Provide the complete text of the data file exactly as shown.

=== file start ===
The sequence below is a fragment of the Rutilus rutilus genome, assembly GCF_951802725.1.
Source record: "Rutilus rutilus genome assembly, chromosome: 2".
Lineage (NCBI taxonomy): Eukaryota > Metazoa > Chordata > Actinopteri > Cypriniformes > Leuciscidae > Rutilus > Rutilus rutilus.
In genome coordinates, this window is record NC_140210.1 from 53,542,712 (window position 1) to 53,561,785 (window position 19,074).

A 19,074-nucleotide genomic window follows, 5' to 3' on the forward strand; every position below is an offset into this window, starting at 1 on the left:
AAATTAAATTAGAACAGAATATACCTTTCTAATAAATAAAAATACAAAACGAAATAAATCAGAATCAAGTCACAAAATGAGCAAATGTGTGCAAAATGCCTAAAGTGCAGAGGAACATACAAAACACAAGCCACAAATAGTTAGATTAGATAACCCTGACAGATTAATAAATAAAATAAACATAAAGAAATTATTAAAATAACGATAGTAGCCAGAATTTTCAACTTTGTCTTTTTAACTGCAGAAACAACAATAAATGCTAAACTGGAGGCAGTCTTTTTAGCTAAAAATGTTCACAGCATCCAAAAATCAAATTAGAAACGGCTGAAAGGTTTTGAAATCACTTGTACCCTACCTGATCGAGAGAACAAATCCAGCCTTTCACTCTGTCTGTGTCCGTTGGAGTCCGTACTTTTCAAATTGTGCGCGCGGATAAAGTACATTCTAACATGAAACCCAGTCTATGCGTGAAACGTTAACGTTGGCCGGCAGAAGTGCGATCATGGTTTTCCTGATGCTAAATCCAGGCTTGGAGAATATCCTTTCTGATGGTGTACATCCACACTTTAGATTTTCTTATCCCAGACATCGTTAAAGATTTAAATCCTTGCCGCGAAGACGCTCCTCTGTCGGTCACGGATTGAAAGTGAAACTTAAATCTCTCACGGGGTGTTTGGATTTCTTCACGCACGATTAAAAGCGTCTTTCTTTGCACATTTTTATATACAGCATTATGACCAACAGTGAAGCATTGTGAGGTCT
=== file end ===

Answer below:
The sequence below is a fragment of the Rutilus rutilus genome, assembly GCF_951802725.1.
Source record: "Rutilus rutilus genome assembly, chromosome: 2".
Lineage (NCBI taxonomy): Eukaryota > Metazoa > Chordata > Actinopteri > Cypriniformes > Leuciscidae > Rutilus > Rutilus rutilus.
In genome coordinates, this window is record NC_140210.1 from 53,542,712 (window position 1) to 53,561,785 (window position 19,074).

A 19,074-nucleotide genomic window follows, 5' to 3' on the forward strand; every position below is an offset into this window, starting at 1 on the left:
AAATTAAATTAGAACAGAATATACCTTTCTAATAAATAAAAATACAAAACGAAATAAATCAGAATCAAGTCACAAAATGAGCAAATGTGTGCAAAATGCCTAAAGTGCAGAGGAACATACAAAACACAAGCCACAAATAGTTAGATTAGATAACCCTGACAGATTAATAAATAAAATAAACATAAAGAAATTATTAAAATAACGATAGTAGCCAGAATTTTCAACTTTGTCTTTTTAACTGCAGAAACAACAATAAATGCTAAACTGGAGGCAGTCTTTTTAGCTAAAAATGTTCACAGCATCCAAAAATCAAATTAGAAACGGCTGAAAGGTTTTGAAATCACTTGTACCCTACCTGATCGAGAGAACAAATCCAGCCTTTCACTCTGTCTGTGTCCGTTGGAGTCCGTACTTTTCAAATTGTGCGCGCGGATAAAGTACATTCTAACATGAAACCCAGTCTATGCGTGAAACGTTAACGTTGGCCGGCAGAAGTGCGATCATGGTTTTCCTGATGCTAAATCCAGGCTTGGAGAATATCCTTTCTGATGGTGTACATCCACACTTTAGATTTTCTTATCCCAGACATCGTTAAAGATTTAAATCCTTGCCGCGAAGACGCTCCTCTGTCGGTCACGGATTGAAAGTGAAACTTAAATCTCTCACGGGGTGTTTGGATTTCTTCACGCACGATTAAAAGCGTCTTTCTTTGCACATTTTTATATACAGCATTATGACCAACAGTGAAGCATTGTGAGGTCT